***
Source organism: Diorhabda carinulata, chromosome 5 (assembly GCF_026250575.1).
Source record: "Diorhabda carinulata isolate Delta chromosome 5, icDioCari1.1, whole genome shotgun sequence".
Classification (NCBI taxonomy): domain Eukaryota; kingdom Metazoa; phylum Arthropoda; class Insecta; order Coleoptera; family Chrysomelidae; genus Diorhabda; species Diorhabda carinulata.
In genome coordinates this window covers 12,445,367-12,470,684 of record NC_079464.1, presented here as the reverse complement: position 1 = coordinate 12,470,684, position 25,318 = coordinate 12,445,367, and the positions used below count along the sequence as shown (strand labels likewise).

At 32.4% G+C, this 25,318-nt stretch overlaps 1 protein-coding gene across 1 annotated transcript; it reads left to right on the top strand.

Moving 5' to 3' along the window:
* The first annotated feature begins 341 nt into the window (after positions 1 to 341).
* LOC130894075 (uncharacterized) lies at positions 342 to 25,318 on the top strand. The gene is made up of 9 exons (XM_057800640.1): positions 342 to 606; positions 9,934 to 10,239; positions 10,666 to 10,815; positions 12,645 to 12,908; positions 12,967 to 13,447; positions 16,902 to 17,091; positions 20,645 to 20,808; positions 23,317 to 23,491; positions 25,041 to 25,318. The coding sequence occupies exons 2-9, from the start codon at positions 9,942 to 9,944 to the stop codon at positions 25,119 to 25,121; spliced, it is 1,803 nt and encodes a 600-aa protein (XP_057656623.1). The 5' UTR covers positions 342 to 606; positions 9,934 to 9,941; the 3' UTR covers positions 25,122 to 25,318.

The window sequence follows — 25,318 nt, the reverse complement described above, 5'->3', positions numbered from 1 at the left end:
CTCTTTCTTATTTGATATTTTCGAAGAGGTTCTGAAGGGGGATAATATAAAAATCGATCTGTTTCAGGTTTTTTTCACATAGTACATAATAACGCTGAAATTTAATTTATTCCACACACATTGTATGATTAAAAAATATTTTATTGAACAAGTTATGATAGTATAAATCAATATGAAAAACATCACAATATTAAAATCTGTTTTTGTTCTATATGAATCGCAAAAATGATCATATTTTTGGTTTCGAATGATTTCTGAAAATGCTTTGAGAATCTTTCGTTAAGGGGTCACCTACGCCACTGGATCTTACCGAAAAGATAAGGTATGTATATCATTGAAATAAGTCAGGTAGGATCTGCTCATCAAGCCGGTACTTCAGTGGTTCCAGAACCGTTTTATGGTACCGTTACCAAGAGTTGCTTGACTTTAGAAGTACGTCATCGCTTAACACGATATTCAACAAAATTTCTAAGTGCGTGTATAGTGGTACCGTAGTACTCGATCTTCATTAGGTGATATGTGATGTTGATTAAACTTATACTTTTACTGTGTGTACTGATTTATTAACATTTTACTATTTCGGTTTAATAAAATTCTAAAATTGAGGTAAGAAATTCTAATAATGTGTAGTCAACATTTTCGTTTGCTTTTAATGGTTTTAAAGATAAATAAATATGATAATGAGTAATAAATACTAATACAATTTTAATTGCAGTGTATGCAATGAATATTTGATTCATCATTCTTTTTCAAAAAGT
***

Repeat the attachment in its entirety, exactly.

Source organism: Diorhabda carinulata, chromosome 5 (assembly GCF_026250575.1).
Source record: "Diorhabda carinulata isolate Delta chromosome 5, icDioCari1.1, whole genome shotgun sequence".
Classification (NCBI taxonomy): domain Eukaryota; kingdom Metazoa; phylum Arthropoda; class Insecta; order Coleoptera; family Chrysomelidae; genus Diorhabda; species Diorhabda carinulata.
In genome coordinates this window covers 12,445,367-12,470,684 of record NC_079464.1, presented here as the reverse complement: position 1 = coordinate 12,470,684, position 25,318 = coordinate 12,445,367, and the positions used below count along the sequence as shown (strand labels likewise).

At 32.4% G+C, this 25,318-nt stretch overlaps 1 protein-coding gene across 1 annotated transcript; it reads left to right on the top strand.

Moving 5' to 3' along the window:
* The first annotated feature begins 341 nt into the window (after positions 1 to 341).
* LOC130894075 (uncharacterized) lies at positions 342 to 25,318 on the top strand. The gene is made up of 9 exons (XM_057800640.1): positions 342 to 606; positions 9,934 to 10,239; positions 10,666 to 10,815; positions 12,645 to 12,908; positions 12,967 to 13,447; positions 16,902 to 17,091; positions 20,645 to 20,808; positions 23,317 to 23,491; positions 25,041 to 25,318. The coding sequence occupies exons 2-9, from the start codon at positions 9,942 to 9,944 to the stop codon at positions 25,119 to 25,121; spliced, it is 1,803 nt and encodes a 600-aa protein (XP_057656623.1). The 5' UTR covers positions 342 to 606; positions 9,934 to 9,941; the 3' UTR covers positions 25,122 to 25,318.

The window sequence follows — 25,318 nt, the reverse complement described above, 5'->3', positions numbered from 1 at the left end:
CTCTTTCTTATTTGATATTTTCGAAGAGGTTCTGAAGGGGGATAATATAAAAATCGATCTGTTTCAGGTTTTTTTCACATAGTACATAATAACGCTGAAATTTAATTTATTCCACACACATTGTATGATTAAAAAATATTTTATTGAACAAGTTATGATAGTATAAATCAATATGAAAAACATCACAATATTAAAATCTGTTTTTGTTCTATATGAATCGCAAAAATGATCATATTTTTGGTTTCGAATGATTTCTGAAAATGCTTTGAGAATCTTTCGTTAAGGGGTCACCTACGCCACTGGATCTTACCGAAAAGATAAGGTATGTATATCATTGAAATAAGTCAGGTAGGATCTGCTCATCAAGCCGGTACTTCAGTGGTTCCAGAACCGTTTTATGGTACCGTTACCAAGAGTTGCTTGACTTTAGAAGTACGTCATCGCTTAACACGATATTCAACAAAATTTCTAAGTGCGTGTATAGTGGTACCGTAGTACTCGATCTTCATTAGGTGATATGTGATGTTGATTAAACTTATACTTTTACTGTGTGTACTGATTTATTAACATTTTACTATTTCGGTTTAATAAAATTCTAAAATTGAGGTAAGAAATTCTAATAATGTGTAGTCAACATTTTCGTTTGCTTTTAATGGTTTTAAAGATAAATAAATATGATAATGAGTAATAAATACTAATACAATTTTAATTGCAGTGTATGCAATGAATATTTGATTCATCATTCTTTTTCAAAAAGT